Tuesday, April 9, 2013

Monday Mornings: Brain Patients, Publicity, and Legal Issues

Having a main character brush death is one heck of a way to end a first season. We've seen some interesting patients, sat threw some legal issues, and picked our favorite doctors, despite the fact that each makes mistakes here and there. Should this series receive a renewal from TNT, I will continue to watch, but I'm still on the fence about this medical drama. It seems that the characters are likable but not lovable, that the cases are original but not overly intriguing, that the drama comes and goes without really attracting much attention. I want more out of this series... don't you?

Monday Mornings "Wheels within Wheels" (S01E09): Park works on a seizure patient who covered his body in words because he's a writer who didn't have paper. [sounds kinda out there already...] His mother tried to stop him from writing so he could focus on other issues in his life (ANY other issues, actually). He's not schizophrenic or bi-polar, but still somewhat obsessed with writing. He believes that he has a right temporal lobe abnormality that makes him hypographic. [aka extremely verbose.] They can remove a lesion, but the kid doesn't want to lose the ability to write constantly, and Park actually decides to encourage the guy to keep writing. [haha at Ridgeway calling out Park on his "not do, dead" line!] Park supporting the patient is questioned by Hooten during an M&M. [isn't this somewhat similar to the case where the chef lost her ability to smell because of a procedure?]
Doug Hyun
Patients from a car accident are rushed in, and Robidaux barely saves one of them because she struggled through the woman's neck fat. Villanueva gives Robidaux a beer, then shows her a little meditation. Fran talks to the couple and Robidaux about filming a short segment for television news. Everything sounds great until Hooten calls on Robidaux during an M&M because of the complications and Robidaux's failure to ask for more help during the emergency procedure. [good point.]

Wilson suggests an MRI for a judge patient with whom Hooten has a history. She has a growth in her brain, and just a biopsy will require 4-6 weeks of recovery. [WOW!] Turns out, she has syphilis, which she likely contracted 40 years earlier. [this reminded me of Ibsen's A Doll's House, LoL.] Further damage is unlikely, but she's still worried that this will stop her from being named to the Supreme Court because of cognitive decline. When the diagnosis is leaked to the media, Hooten asks Wilson who he told about the situation, and when Napur points out that hundreds of people had access to that information, not including hackers, she's appointed the head of a special task force to work on privacy concerns in the 21st century. [while this could lead to something interesting down the line, part of me wonders if it's more of a political act.]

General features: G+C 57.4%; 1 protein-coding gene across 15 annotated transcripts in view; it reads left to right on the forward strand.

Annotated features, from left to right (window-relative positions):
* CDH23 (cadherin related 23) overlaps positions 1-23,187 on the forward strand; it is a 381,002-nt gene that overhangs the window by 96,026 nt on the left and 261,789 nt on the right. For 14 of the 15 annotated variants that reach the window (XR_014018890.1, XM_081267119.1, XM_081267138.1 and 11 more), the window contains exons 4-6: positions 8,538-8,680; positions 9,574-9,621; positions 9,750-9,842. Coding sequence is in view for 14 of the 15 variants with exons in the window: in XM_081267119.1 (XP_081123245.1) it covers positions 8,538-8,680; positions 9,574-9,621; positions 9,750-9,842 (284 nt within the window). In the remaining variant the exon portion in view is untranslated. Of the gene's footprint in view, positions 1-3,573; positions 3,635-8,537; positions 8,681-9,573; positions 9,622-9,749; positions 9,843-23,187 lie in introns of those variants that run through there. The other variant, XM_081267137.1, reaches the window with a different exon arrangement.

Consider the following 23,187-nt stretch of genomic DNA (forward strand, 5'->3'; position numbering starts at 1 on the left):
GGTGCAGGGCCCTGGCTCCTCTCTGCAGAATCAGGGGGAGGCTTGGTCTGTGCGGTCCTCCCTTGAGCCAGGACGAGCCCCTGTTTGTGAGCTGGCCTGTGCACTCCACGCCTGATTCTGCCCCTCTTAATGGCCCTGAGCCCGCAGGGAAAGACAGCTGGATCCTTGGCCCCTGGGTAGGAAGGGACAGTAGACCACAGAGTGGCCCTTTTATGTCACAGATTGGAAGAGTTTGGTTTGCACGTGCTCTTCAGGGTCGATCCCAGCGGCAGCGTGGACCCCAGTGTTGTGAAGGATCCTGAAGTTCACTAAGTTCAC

Monday Mornings "Family Ties" (S01E10): A guy with back pain comes into the hospital for painkillers, but Villanueva won't write him another prescription when he has a history of multiple hospitals and pharmacies. [an age-old issue. I think even Little House on the Prairie tackled this one.] The guy assaults Ridgeway and Robidaux in the parking garage when they won't write him a prescription, either, but Ridgeway is badly injured, requiring brain surgery. After several hours knocked out, she comes to and has her language skills in tact.

A mother is brain dead and her son doesn't think his mother understood what was involved when she agreed to be an organ donor. He gets a lawyer, and Hooten and Buck have to go to the courthouse immediately over the issue, where Hooten is put on the stand about the process of organ donation. [I actually didn't know about the skin thing, either.] The son is happy with no compromise (upset that his mother wasn't able to be saved but her body will save others), but eventually the hospital wins and they use several of her organs immediately.

A 16-year-old has a heart attack after chasing a classmate, and he requires a cardiac stent. Napur talks to the boy's grandmother about making some lifestyle changes, but she is such an enabler (always giving him sodas and such) that Napur files a neglect and endangerment claim with Child Services, which Hooten calls that overstepping in the M&M. [it probably was! she's shown as so staunch in her beliefs that she's almost unrelatable, though. also, people rushing out of the M&M when Wilson came in to save Ridgeway has awakened.]
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